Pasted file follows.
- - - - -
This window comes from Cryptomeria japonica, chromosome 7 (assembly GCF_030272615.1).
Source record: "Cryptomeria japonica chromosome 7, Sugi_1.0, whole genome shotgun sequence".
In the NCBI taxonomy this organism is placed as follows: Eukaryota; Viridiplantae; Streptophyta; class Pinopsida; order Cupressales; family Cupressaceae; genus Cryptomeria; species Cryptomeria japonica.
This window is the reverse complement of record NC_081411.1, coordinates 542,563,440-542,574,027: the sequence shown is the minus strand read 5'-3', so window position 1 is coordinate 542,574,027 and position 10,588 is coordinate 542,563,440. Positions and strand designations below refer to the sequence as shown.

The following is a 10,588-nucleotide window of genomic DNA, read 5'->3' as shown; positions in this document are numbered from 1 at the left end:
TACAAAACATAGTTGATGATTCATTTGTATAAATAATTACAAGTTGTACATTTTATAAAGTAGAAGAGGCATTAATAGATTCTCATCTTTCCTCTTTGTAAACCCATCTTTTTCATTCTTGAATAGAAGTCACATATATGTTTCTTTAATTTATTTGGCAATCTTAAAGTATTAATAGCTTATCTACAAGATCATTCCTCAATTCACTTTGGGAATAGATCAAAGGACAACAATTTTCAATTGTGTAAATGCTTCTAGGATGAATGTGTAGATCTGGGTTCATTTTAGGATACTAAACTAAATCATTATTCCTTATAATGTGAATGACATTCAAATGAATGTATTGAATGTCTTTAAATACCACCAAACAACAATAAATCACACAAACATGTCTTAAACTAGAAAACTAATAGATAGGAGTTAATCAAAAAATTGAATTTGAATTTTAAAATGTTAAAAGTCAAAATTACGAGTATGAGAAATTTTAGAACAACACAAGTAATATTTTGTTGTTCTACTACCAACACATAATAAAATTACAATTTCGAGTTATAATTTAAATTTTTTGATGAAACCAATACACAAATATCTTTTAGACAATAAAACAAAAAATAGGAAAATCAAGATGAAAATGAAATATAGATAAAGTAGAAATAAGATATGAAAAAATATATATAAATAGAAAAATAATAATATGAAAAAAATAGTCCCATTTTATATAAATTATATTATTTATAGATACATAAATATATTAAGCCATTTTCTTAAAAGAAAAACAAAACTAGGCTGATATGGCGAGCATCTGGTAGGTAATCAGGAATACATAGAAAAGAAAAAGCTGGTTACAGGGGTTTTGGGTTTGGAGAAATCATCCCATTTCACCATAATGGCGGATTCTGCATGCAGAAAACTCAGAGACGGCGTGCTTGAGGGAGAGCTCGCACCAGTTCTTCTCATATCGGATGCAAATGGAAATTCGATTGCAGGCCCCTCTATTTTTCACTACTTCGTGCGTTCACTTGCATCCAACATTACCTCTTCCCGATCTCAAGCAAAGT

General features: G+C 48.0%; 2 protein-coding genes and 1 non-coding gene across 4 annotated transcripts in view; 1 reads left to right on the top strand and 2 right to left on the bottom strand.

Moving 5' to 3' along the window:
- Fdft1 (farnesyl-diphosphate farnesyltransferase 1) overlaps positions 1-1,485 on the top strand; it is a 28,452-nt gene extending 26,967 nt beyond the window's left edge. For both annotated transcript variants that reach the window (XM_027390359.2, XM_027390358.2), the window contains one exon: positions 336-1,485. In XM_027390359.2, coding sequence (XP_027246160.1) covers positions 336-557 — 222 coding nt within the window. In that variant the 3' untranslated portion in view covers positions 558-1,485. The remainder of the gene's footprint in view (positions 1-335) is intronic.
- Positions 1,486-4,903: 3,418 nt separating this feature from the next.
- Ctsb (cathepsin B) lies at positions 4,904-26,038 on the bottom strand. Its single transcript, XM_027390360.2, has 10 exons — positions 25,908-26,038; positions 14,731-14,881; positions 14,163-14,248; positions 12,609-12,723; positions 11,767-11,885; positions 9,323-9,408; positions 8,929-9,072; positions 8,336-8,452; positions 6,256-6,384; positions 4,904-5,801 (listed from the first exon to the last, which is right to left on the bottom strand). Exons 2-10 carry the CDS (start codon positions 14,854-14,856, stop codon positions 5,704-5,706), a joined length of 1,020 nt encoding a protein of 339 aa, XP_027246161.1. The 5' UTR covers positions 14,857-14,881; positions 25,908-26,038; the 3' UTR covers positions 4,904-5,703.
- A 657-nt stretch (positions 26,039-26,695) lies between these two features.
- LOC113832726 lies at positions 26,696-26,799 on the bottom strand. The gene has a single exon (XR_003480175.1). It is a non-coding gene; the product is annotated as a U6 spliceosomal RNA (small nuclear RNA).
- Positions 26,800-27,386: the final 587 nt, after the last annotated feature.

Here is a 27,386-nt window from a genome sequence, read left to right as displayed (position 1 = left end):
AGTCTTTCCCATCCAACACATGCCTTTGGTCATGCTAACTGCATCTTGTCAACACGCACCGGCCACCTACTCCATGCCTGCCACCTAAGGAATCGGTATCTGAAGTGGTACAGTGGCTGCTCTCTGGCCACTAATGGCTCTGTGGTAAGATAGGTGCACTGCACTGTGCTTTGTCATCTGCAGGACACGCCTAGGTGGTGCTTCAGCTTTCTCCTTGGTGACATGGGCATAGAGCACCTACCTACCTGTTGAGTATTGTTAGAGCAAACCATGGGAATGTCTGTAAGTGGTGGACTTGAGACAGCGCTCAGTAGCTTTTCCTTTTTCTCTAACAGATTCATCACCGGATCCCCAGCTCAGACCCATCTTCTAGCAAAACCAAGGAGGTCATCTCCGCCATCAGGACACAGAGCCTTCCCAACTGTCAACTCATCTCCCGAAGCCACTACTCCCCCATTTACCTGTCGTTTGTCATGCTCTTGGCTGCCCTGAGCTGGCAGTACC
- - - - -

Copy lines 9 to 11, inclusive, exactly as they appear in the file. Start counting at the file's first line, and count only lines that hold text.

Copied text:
- Fdft1 (farnesyl-diphosphate farnesyltransferase 1) overlaps positions 1-1,485 on the top strand; it is a 28,452-nt gene extending 26,967 nt beyond the window's left edge. For both annotated transcript variants that reach the window (XM_027390359.2, XM_027390358.2), the window contains one exon: positions 336-1,485. In XM_027390359.2, coding sequence (XP_027246160.1) covers positions 336-557 — 222 coding nt within the window. In that variant the 3' untranslated portion in view covers positions 558-1,485. The remainder of the gene's footprint in view (positions 1-335) is intronic.
- Positions 1,486-4,903: 3,418 nt separating this feature from the next.
- Ctsb (cathepsin B) lies at positions 4,904-26,038 on the bottom strand. Its single transcript, XM_027390360.2, has 10 exons — positions 25,908-26,038; positions 14,731-14,881; positions 14,163-14,248; positions 12,609-12,723; positions 11,767-11,885; positions 9,323-9,408; positions 8,929-9,072; positions 8,336-8,452; positions 6,256-6,384; positions 4,904-5,801 (listed from the first exon to the last, which is right to left on the bottom strand). Exons 2-10 carry the CDS (start codon positions 14,854-14,856, stop codon positions 5,704-5,706), a joined length of 1,020 nt encoding a protein of 339 aa, XP_027246161.1. The 5' UTR covers positions 14,857-14,881; positions 25,908-26,038; the 3' UTR covers positions 4,904-5,703.